Last summer when I turned 25, I reflected on being a quarter-century old — what’s changed and stayed the same in my life. The answer was, a lot has changed. I live far from the town where I grew up, and it’s been years since I’ve visited. I’m married. I’ve worked longer at my current job than the time my undergraduate degree took. And having come into my own as an adult during the pandemic, I feel a sense of gravity about life I didn’t before.
But though I’ve gotten older and my life has changed in many ways, my hobbies overall have not. Fandom, in particular, is still a large part of my life — something I didn’t expect.
One of my earlier memories is of my parents watching The Lord of the Rings: Return of the King DVD at home. I can’t remember a time where I wasn’t at least familiar with Tolkien’s work. We moved away from my hometown when I was young, and I found comfort in reading The Hobbit — hoping that, like Bilbo, I could adapt to a new and strange environment. As I said goodbye to old friends and met new ones, the fictional characters and worlds I found in series like Lord of the Rings, Sherlock Holmes, and Discworld offered a sense of familiarity.
I’m not a teenager anymore. I understand myself better than I did when I was younger, and I’ve found methods of coping with uncertainty that I didn’t know then. Yet fandom is still a strong part of my life. I spend my free time listening to Tolkien podcasts and reading books or papers that analyze his work. My husband indulges me in rewatching Star Trek even though he has only a mild interest in it. And one of my most anticipated parts of 2023 is getting to see Aziraphale and Crowley’s story continue in Good Omens season 2.
Sometimes I’ve caught myself feeling guilty about this, like thinking about fictional worlds is somehow frivolous or selfish. Was there something immature about me, that I hadn’t grown out of it when a lot of my friends had (or at least seemed to)? Then I found a memoir that grappled with similar questions.
This is Not a Book About Benedict Cumberbatch explores author Tabitha Carvan’s realization as a new parent that as people grow up, they’re often expected to give up interests that are seen as “silly” or “unimportant.” As a teenager, she loved boy bands. But she felt that part of growing up meant putting away interests that didn’t have a purpose or help others in some way.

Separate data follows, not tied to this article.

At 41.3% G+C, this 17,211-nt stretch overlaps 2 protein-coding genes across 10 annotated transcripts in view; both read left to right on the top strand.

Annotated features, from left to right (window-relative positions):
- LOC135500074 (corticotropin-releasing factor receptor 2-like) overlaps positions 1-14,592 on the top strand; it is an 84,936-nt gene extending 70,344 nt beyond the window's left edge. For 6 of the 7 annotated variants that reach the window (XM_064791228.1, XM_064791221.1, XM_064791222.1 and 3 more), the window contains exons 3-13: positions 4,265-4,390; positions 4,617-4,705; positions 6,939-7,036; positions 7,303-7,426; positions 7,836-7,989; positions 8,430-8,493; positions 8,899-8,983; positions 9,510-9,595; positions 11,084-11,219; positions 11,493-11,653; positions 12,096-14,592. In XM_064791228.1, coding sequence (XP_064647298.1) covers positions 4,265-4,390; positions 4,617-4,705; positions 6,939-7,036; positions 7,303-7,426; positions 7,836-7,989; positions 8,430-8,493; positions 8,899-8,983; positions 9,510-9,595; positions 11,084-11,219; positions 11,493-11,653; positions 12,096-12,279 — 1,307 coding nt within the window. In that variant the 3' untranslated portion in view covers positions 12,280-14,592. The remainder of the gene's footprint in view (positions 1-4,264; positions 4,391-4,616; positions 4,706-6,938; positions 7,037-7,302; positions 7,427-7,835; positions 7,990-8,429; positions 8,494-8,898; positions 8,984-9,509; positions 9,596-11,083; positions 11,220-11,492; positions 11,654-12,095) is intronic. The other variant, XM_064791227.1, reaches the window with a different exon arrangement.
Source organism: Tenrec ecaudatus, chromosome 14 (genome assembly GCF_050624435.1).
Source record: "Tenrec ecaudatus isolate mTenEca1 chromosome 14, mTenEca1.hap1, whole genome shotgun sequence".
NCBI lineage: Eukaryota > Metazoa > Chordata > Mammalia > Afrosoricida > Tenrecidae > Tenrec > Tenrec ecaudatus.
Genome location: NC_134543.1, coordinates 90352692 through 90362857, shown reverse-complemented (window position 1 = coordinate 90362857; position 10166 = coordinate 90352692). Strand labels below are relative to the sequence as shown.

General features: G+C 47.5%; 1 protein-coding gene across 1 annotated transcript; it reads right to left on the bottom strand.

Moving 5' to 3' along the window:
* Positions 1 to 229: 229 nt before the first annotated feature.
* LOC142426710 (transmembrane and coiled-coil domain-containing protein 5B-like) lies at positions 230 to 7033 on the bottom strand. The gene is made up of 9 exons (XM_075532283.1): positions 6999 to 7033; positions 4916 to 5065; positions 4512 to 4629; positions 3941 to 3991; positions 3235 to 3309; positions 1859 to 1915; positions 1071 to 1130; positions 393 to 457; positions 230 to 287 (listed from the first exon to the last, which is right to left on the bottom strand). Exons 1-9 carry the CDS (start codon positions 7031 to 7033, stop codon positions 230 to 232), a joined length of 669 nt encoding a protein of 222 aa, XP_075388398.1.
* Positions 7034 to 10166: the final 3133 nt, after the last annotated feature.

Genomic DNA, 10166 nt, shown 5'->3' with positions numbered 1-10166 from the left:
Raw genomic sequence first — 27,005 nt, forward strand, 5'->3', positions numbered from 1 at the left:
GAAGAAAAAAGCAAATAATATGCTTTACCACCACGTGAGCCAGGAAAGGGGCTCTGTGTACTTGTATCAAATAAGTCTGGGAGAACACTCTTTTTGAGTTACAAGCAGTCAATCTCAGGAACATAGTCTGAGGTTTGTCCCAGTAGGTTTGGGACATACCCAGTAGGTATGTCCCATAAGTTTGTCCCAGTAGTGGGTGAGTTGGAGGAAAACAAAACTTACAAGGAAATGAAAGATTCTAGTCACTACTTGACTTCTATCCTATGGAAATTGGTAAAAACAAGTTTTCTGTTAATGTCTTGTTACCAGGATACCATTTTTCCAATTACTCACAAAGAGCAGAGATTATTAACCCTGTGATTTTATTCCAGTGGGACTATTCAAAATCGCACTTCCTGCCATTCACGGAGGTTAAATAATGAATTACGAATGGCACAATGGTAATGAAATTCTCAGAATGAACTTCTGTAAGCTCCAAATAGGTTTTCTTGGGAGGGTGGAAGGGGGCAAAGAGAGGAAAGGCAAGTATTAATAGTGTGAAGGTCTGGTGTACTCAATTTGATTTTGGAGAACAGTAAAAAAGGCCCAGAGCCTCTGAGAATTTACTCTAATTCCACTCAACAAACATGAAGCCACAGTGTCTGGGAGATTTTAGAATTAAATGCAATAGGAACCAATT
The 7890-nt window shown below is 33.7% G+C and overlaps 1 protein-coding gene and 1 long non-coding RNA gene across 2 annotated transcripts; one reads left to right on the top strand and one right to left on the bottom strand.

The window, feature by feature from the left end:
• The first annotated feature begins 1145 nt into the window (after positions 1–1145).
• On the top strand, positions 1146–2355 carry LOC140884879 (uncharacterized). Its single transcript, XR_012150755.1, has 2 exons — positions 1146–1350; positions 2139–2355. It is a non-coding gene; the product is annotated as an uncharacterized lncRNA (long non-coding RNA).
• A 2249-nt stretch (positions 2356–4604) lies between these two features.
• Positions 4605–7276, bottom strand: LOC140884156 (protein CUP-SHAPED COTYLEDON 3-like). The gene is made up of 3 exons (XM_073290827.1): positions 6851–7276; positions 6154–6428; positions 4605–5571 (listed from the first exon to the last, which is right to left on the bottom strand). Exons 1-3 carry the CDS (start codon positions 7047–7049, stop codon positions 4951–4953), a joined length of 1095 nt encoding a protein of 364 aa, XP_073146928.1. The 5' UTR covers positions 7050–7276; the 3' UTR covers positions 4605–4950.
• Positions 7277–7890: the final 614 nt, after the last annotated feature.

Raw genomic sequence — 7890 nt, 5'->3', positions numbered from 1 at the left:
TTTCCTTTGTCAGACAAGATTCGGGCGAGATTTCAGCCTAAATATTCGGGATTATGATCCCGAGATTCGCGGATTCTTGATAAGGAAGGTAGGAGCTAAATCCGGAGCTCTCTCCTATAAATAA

Until, decades later, she developed a new passion: this time, for British actor Benedict Cumberbatch. At first, she felt ashamed about it. Watching BBC Sherlock and Marvel movies didn’t serve a greater purpose. All it did was make her happy, and she wasn’t even sure why.
As adults, we’re often pressured to find a hobby that benefits others in some way. Knitting or learning to code, for example, produces something that others can use. But, as Carvan writes, hobbies that don’t do much besides make you happy are still creating a worthwhile thing — happiness.
Though our interests differ — I was more of a Martin Freeman fan than a Benedict Cumberbatch fan when I watched BBC Sherlock — her memoir shaped the way I looked at hobbies I once considered silly. Sure, listening to my Tolkien podcasts don’t result in anything useful for others or a transferable work skill (unless attempting to understand The Silmarillion is a skill), but they bring me joy and comfort when life is hard. And I think that’s something everyone deserves.
In a way, it’s like a geekier version of the line from Mary Oliver’s “Wild Geese”: “You do not have to walk on your knees for a hundred miles through the desert repenting. You only have to let the soft animal of your body love what it loves.”
Whether that’s rereading old favorites, making art for art’s sake, or simply appreciating moments for what they are, I hope we can all find time for simple joys. They’re some of the best parts of life.